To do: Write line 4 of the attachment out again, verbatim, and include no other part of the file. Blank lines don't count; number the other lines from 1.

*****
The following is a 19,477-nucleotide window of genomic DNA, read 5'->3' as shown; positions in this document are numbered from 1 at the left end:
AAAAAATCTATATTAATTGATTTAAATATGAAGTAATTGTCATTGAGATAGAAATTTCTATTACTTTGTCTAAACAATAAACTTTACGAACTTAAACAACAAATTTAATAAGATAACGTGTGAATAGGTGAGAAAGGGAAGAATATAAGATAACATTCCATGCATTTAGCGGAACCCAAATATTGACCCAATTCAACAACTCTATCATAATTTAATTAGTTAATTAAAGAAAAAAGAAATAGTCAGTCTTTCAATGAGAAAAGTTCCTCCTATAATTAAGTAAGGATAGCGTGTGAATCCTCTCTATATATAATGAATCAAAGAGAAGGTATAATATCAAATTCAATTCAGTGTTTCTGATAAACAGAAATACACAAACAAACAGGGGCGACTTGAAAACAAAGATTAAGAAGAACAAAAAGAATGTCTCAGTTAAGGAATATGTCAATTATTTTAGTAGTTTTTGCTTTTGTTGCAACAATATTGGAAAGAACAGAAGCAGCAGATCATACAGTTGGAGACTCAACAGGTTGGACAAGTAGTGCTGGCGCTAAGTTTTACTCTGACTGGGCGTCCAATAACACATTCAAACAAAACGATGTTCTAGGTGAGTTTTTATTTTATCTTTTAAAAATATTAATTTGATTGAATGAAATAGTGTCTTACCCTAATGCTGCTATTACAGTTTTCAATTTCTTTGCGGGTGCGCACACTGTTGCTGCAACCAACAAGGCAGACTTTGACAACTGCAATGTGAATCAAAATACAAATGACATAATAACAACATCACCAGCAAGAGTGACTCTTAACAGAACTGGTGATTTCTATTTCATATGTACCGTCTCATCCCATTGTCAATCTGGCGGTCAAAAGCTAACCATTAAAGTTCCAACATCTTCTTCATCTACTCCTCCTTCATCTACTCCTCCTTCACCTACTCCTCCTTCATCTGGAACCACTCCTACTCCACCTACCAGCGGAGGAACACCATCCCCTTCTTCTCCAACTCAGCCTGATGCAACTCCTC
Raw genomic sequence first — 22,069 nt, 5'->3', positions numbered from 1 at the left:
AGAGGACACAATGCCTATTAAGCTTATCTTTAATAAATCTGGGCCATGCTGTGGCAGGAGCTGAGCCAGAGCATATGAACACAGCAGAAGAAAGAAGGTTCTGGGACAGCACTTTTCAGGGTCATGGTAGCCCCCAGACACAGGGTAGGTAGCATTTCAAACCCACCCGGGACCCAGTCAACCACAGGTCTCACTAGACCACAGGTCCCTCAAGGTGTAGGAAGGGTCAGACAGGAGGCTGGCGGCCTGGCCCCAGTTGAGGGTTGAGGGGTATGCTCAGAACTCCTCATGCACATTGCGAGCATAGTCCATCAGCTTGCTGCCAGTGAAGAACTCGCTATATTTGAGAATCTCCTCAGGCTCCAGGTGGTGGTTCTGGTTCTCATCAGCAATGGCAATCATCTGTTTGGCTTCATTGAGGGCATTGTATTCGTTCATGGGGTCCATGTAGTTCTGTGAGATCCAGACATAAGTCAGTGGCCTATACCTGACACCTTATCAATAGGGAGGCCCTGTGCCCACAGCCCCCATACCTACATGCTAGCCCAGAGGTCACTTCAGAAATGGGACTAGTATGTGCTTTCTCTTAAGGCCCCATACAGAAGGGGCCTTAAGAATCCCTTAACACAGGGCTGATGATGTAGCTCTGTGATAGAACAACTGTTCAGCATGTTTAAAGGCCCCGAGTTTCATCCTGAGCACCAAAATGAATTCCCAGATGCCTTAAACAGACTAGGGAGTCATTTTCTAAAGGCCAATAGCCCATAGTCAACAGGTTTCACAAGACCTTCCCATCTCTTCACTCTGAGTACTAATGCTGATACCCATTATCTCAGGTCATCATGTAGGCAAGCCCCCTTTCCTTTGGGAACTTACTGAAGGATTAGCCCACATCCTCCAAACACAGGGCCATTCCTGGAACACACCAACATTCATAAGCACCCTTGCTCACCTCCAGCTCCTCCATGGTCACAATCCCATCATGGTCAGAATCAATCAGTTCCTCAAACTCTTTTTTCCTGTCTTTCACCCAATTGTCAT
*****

AGAGGACACAATGCCTATTAAGCTTATCTTTAATAAATCTGGGCCATGCTGTGGCAGGAGCTGAGCCAGAGCATATGAACACAGCAGAAGAAAGAAGGTTCTGGGACAGCACTTTTCAGGGTCATGGTAGCCCCCAGACACAGGGTAGGTAGCATTTCAAACCCACCCGGGACCCAGTCAACCACAGGTCTCACTAGACCACAGGTCCCTCAAGGTGTAGGAAGGGTCAGACAGGAGGCTGGCGGCCTGGCCCCAGTTGAGGGTTGAGGGGTATGCTCAGAACTCCTCATGCACATTGCGAGCATAGTCCATCAGCTTGCTGCCAGTGAAGAACTCGCTATATTTGAGAATCTCCTCAGGCTCCAGGTGGTGGTTCTGGTTCTCATCAGCAATGGCAATCATCTGTTTGGCTTCATTGAGGGCATTGTATTCGTTCATGGGGTCCATGTAGTTCTGTGAGATCCAGACATAAGTCAGTGGCCTATACCTGACACCTTATCAATAGGGAGGCCCTGTGCCCACAGCCCCCATACCTACATGCTAGCCCAGAGGTCACTTCAGAAATGGGACTAGTATGTGCTTTCTCTTAAGGCCCCATACAGAAGGGGCCTTAAGAATCCCTTAACACAGGGCTGATGATGTAGCTCTGTGATAGAACAACTGTTCAGCATGTTTAAAGGCCCCGAGTTTCATCCTGAGCACCAAAATGAATTCCCAGATGCCTTAAACAGACTAGGGAGTCATTTTCTAAAGGCCAATAGCCCATAGTCAACAGGTTTCACAAGACCTTCCCATCTCTTCACTCTGAGTACTAATGCTGATACCCATTATCTCAGGTCATCATGTAGGCAAGCCCCCTTTCCTTTGGGAACTTACTGAAGGATTAGCCCACATCCTCCAAACACAGGGCCATTCCTGGAACACACCAACATTCATAAGCACCCTTGCTCACCTCCAGCTCCTCCATGGTCACAATCCCATCATGGTCAGAATCAATCAGTTCCTCAAACTCTTTTTTCCTGTCTTTCACCCAATTGTCAT